Dworkin in the Desert of the Real
David Gray Carlson
Yeshiva University - Benjamin N. Cardozo School of Law
March 1, 2005
Cardozo Legal Studies Research Paper No. 105
Dworkin's positivist critics have charged that he errs in supposing that the philosophy of law and the philosophy of language have any connection. This paper argues that Dworkin is exactly right to deny a split between law and language. But there is an incommensurability in Dworkin's jurisprudence which Dworkin is well aware of: the split between theory and practice, between being and doing. This incommensurability means that Dworkin's jurisprudence is of the highest interest to law and psychoanalysis. It also makes Dworkin the noir philosopher of our age, as adjudication is subjected to what psychoanalysis calls the "ethics of the real."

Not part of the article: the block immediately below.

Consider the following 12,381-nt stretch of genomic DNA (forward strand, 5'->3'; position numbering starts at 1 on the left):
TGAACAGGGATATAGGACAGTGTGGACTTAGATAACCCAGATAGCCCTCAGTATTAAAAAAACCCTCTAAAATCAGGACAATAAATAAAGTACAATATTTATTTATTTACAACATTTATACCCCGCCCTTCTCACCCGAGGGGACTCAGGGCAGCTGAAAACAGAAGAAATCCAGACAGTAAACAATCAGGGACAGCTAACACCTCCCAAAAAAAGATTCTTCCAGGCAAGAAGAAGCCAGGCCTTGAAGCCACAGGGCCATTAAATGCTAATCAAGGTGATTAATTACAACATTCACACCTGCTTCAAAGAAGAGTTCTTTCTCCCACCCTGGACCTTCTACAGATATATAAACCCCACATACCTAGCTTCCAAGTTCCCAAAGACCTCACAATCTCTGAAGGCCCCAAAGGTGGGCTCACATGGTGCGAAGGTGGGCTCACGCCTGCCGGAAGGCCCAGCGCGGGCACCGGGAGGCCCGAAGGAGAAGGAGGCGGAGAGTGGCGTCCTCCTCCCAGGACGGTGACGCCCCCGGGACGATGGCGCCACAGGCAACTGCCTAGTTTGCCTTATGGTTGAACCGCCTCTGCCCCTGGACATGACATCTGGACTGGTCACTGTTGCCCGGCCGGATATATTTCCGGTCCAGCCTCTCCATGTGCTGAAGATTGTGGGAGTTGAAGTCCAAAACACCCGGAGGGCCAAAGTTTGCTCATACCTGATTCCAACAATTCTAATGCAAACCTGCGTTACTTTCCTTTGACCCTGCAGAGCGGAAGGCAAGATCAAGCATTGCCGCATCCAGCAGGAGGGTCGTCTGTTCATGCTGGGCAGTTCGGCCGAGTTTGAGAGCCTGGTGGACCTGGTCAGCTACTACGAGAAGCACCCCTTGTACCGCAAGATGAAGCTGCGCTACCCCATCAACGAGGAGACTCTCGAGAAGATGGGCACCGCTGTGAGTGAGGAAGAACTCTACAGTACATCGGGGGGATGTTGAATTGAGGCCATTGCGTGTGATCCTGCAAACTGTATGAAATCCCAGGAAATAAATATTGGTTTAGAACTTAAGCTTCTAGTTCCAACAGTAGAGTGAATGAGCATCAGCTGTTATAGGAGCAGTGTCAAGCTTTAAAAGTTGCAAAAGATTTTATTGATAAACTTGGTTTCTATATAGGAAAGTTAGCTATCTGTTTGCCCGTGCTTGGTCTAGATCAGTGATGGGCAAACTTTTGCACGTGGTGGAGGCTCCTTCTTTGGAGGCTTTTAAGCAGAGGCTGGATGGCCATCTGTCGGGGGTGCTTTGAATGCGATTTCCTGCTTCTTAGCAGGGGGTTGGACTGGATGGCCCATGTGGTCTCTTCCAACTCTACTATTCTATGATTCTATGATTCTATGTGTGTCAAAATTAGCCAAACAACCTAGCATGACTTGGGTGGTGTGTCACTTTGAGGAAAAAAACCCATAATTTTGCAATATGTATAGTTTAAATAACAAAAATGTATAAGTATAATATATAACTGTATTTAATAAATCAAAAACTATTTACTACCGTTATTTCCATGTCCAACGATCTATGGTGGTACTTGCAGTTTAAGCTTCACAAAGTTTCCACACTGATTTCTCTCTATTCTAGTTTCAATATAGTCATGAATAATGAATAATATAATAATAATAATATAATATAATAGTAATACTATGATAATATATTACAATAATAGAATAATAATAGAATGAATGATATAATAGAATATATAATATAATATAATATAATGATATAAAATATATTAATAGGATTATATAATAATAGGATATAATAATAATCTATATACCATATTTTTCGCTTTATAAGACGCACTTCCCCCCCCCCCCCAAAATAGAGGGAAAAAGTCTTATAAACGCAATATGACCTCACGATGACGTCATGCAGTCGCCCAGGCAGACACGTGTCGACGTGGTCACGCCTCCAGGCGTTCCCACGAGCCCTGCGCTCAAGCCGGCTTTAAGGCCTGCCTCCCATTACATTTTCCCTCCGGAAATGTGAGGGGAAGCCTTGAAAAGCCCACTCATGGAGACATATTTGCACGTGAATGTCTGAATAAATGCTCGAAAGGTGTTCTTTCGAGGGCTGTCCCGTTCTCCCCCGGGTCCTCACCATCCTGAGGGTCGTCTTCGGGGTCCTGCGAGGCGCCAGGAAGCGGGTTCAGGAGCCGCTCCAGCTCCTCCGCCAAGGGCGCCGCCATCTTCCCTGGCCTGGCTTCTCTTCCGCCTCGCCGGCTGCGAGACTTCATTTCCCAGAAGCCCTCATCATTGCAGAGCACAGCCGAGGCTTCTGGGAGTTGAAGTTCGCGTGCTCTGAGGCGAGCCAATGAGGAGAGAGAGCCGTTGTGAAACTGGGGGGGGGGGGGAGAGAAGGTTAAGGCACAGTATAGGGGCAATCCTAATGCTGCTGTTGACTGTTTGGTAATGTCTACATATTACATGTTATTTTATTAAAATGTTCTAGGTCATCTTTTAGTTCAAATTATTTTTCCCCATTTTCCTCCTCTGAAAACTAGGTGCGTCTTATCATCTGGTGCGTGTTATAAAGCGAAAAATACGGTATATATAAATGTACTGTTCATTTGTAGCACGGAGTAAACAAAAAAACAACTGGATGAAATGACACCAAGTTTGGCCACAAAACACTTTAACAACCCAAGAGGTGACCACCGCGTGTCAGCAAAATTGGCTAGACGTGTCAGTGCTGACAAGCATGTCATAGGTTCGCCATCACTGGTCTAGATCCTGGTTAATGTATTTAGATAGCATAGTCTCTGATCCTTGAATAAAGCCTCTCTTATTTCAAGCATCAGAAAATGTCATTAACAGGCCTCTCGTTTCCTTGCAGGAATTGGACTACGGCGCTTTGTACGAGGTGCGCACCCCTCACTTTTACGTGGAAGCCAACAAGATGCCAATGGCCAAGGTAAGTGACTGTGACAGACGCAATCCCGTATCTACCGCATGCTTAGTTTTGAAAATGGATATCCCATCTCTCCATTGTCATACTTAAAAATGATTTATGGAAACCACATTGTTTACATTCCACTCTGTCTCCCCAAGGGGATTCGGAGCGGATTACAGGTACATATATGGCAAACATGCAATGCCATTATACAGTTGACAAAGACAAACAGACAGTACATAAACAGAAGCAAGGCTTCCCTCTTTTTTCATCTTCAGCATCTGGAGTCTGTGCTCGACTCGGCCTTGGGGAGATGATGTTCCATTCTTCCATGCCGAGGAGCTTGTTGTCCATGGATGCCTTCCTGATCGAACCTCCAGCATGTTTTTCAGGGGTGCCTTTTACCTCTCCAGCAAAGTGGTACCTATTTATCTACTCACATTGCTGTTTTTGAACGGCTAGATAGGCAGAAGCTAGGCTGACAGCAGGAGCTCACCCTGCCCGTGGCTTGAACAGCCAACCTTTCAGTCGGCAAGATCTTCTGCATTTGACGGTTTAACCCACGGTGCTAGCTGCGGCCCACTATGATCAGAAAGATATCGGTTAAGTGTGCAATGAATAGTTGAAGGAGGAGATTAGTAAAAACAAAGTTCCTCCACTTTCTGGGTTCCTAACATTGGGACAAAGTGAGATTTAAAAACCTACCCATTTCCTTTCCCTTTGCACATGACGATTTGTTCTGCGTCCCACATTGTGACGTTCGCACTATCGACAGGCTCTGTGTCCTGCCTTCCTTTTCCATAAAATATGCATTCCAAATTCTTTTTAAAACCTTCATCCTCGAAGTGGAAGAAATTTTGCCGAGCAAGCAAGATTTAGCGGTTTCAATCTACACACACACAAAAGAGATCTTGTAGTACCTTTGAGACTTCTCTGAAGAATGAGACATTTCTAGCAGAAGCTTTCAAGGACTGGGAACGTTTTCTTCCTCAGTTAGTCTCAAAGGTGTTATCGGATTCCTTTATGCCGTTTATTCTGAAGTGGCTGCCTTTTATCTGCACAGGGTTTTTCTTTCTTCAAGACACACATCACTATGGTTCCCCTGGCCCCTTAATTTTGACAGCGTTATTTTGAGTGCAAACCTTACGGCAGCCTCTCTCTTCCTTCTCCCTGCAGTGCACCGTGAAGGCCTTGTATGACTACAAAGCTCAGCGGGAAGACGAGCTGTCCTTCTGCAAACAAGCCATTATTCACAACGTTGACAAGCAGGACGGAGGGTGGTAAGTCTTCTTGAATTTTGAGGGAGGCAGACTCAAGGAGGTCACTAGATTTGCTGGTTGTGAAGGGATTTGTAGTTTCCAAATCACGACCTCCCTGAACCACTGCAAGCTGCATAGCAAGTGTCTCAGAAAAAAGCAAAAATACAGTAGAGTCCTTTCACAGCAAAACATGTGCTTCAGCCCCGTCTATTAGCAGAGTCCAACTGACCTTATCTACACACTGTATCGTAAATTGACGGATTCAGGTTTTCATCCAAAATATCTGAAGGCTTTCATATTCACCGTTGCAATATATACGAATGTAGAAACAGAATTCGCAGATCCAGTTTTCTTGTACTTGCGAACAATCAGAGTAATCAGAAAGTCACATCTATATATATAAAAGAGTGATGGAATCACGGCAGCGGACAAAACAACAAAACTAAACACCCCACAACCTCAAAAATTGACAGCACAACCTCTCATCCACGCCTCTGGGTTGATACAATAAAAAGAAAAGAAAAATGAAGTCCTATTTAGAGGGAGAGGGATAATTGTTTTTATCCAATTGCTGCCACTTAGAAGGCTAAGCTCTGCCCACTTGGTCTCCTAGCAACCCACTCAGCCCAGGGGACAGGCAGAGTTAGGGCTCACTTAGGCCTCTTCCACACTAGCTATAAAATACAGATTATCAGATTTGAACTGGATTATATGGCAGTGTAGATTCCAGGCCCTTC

Number of Pages in PDF File: 24
Keywords: jurisprudence, Dworkin, positivism, psychoanalysis, objectivity
Date posted: March 8, 2005
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